But there doesn’t have to be evidence. When it comes to framing the white working class as racist, hard facts seem not to matter. Labelling older British whites in particular as prejudiced throwbacks, as Labour MPs routinely do, has become a coded expression of class hatred. No one is willing any more to say that they hate the working class for being poor and unsophisticated or for lacking social status; no, instead nod-and-wink terms like ‘xenophobe’, ‘Little Englander’, ‘tabloid reader’ and ‘UKIP supporter’ are used to communicate a view of these people as troubling and strange. Today’s constant talk about racist attitudes is not about confronting a real problem in society; it’s about demonising, and distancing oneself from, the poorer sections of society.
In the same way that crime panics were used to legitimise the marginalisation of black people in the 1970s, so overblown concerns about xenophobia are now used to legitimise contempt for the white working class. This trend has been a key ideological feature of the British political and media class for a couple of decades now, but the EU referendum has bought it to the surface with force.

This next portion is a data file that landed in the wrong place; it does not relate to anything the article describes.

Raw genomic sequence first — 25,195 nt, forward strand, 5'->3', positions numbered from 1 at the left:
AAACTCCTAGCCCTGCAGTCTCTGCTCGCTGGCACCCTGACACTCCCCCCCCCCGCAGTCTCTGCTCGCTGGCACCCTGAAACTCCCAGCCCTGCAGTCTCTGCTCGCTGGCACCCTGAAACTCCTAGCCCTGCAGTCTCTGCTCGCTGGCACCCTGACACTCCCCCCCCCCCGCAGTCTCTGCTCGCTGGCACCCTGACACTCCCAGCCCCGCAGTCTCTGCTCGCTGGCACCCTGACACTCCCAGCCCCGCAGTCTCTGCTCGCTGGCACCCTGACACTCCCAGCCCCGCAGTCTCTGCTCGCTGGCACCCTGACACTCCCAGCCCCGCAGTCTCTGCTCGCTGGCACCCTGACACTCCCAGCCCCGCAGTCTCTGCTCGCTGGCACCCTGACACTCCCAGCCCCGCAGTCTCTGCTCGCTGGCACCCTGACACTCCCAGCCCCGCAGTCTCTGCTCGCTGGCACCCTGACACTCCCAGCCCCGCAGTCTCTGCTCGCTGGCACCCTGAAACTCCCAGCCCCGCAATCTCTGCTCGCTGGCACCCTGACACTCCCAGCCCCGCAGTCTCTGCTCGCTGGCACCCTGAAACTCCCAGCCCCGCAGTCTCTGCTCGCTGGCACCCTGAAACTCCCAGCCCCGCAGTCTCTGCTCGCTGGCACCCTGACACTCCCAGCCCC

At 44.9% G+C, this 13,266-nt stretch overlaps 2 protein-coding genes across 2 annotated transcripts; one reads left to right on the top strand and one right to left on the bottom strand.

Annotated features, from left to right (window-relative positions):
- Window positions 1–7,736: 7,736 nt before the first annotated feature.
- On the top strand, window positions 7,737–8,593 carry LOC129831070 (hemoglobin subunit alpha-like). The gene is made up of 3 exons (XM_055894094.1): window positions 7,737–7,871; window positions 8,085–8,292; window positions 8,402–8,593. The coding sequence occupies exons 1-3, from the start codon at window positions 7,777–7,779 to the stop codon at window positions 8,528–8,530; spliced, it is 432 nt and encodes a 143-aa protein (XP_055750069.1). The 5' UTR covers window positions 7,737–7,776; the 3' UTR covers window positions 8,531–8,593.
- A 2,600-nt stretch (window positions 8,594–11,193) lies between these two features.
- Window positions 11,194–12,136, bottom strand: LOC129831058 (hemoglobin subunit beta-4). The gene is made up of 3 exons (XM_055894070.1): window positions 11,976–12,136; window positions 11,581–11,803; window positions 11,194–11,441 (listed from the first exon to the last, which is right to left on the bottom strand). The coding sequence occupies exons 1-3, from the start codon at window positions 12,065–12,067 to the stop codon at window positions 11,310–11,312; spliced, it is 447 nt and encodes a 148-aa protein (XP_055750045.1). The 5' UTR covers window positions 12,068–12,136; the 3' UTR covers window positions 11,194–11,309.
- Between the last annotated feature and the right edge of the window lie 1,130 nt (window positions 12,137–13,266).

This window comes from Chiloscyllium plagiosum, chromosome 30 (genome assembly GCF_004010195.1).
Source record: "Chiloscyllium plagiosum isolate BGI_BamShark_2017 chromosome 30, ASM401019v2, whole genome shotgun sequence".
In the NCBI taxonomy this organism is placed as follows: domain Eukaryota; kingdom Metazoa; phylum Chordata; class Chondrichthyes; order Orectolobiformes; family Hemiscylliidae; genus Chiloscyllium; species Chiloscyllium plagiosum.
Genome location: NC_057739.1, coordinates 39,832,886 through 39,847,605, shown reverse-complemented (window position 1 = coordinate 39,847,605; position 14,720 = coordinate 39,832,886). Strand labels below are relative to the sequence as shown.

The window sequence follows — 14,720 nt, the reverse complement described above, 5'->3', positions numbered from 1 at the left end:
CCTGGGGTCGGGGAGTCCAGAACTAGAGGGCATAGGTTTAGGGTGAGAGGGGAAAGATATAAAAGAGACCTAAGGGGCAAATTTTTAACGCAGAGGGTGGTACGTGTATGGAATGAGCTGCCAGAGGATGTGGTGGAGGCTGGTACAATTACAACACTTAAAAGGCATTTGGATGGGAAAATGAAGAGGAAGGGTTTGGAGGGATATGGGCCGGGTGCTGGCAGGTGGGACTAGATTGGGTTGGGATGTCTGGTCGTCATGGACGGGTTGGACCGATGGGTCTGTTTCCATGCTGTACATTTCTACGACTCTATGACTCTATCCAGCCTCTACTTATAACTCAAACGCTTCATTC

During the referendum debate, Remain campaigners have continually pointed to people’s doubts or concerns over immigration as evidence that they are a reactionary blob. But the current discussion of immigration is partly a product of the left’s and others’ refusal to have an upfront, honest discussion about what the EU means and why some people might oppose it. This is an issue of sovereignty, including borders, and it’s about what citizenship really means and who has it: all entirely legitimate things to discuss. But in presenting any suggestion that we should be in control of our borders as another expression of fear of foreigners, many Remainers are seeking to delegitimise, and stigmatise, one side of the debate.
The irony, of course, is that being pro-EU hardly makes one an open-minded cosmopolitan. Indeed, far from the EU promoting free movement, the EU actively discourages it. Yes, it’s in favour of white Italian or Spanish students enjoying freedom of movement, but not Africans or Arabs who want to work in Europe. The EU upholds Little Europeanism, encouraging us to view the non-white world beyond Europe with fear and loathing.
Regardless of the outcome of the EU referendum, the debates have helpfully exposed the ideological character of the anti-xenophobia posturing of many of today’s liberals. And too much of the left is shamefully going along with this, warning of the dangers of a ‘nationalist upsurge’ if Brexit wins. The EU referendum is expressing, or at least reflecting, unspoken class tensions in 21st-century British society. It’s become about whether you support the ever-expanding establishment and their desire to hide from accountability, or popular sovereignty and the right even of the little people to determine the fate of the nation. I know which side I’m on.
Neil Davenport is a writer and teacher based in London.
Picture by: Paul Ellis/Getty